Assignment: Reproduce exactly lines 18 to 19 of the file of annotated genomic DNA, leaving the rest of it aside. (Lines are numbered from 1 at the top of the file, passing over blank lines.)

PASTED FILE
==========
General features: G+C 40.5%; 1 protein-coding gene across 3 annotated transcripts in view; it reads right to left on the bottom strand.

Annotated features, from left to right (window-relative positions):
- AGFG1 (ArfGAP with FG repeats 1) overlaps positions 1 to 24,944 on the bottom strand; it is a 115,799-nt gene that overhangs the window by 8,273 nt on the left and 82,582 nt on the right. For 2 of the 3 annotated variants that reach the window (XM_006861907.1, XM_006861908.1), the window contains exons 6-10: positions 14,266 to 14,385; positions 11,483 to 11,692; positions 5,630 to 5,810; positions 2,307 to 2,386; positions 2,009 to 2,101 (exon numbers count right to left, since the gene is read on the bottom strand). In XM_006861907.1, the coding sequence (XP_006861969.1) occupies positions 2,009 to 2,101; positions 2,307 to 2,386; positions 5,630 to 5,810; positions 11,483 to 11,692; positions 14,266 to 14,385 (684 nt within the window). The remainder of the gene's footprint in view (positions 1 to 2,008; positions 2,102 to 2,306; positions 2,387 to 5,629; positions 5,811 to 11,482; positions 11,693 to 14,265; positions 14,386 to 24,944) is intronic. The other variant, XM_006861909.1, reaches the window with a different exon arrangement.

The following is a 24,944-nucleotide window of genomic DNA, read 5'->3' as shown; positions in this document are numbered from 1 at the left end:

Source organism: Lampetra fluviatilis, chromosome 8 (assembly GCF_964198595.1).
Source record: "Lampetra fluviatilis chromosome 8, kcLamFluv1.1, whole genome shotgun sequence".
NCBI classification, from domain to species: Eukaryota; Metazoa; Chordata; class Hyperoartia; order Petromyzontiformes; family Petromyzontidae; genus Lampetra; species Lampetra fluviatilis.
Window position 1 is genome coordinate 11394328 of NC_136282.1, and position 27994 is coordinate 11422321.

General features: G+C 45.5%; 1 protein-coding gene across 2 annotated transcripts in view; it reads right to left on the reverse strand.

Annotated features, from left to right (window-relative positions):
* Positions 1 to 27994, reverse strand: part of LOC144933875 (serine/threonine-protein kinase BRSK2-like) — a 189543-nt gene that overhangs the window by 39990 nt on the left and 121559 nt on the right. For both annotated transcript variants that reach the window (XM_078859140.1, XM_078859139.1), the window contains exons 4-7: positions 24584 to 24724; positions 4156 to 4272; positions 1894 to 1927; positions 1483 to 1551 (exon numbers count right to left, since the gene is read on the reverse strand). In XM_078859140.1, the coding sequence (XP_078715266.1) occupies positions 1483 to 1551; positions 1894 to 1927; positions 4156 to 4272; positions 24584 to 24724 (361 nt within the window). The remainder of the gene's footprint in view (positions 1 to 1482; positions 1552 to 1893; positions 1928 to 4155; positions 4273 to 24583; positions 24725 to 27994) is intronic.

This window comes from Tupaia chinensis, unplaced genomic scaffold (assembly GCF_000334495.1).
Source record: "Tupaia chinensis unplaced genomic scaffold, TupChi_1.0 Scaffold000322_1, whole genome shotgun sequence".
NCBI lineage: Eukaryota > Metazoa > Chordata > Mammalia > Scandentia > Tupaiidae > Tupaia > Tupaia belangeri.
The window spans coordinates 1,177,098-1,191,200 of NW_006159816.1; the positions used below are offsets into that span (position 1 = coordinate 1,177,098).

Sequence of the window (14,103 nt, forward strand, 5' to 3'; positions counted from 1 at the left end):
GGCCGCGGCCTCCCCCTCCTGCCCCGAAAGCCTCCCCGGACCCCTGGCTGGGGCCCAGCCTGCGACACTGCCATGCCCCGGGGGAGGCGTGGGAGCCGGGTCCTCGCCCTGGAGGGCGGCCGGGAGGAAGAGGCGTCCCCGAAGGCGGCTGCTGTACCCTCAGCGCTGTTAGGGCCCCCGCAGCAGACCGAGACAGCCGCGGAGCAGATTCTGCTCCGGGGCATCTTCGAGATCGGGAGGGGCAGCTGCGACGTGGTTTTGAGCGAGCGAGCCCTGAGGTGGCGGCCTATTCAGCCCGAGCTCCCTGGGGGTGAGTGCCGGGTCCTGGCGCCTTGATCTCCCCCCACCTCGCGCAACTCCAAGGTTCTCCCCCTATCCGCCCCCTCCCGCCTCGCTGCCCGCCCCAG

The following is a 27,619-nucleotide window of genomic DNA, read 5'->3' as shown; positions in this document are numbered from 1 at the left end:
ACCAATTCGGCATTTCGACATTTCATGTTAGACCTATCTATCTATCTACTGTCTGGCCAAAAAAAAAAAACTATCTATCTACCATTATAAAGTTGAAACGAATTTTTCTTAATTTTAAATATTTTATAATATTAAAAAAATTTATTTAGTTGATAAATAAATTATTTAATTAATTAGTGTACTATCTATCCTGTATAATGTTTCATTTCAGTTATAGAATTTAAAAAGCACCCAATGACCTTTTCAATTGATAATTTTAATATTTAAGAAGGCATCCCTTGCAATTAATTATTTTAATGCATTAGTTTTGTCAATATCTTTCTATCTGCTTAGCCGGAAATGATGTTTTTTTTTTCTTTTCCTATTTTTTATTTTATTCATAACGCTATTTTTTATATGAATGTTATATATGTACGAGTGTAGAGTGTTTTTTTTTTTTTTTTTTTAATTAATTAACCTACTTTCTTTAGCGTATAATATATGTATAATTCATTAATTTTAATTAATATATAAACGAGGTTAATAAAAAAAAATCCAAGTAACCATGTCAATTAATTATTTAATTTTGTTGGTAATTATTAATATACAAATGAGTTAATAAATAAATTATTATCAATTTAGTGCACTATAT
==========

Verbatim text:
The following is a 27,619-nucleotide window of genomic DNA, read 5'->3' as shown; positions in this document are numbered from 1 at the left end:
ACCAATTCGGCATTTCGACATTTCATGTTAGACCTATCTATCTATCTACTGTCTGGCCAAAAAAAAAAAACTATCTATCTACCATTATAAAGTTGAAACGAATTTTTCTTAATTTTAAATATTTTATAATATTAAAAAAATTTATTTAGTTGATAAATAAATTATTTAATTAATTAGTGTACTATCTATCCTGTATAATGTTTCATTTCAGTTATAGAATTTAAAAAGCACCCAATGACCTTTTCAATTGATAATTTTAATATTTAAGAAGGCATCCCTTGCAATTAATTATTTTAATGCATTAGTTTTGTCAATATCTTTCTATCTGCTTAGCCGGAAATGATGTTTTTTTTTTCTTTTCCTATTTTTTATTTTATTCATAACGCTATTTTTTATATGAATGTTATATATGTACGAGTGTAGAGTGTTTTTTTTTTTTTTTTTTTAATTAATTAACCTACTTTCTTTAGCGTATAATATATGTATAATTCATTAATTTTAATTAATATATAAACGAGGTTAATAAAAAAAAATCCAAGTAACCATGTCAATTAATTATTTAATTTTGTTGGTAATTATTAATATACAAATGAGTTAATAAATAAATTATTATCAATTTAGTGCACTATAT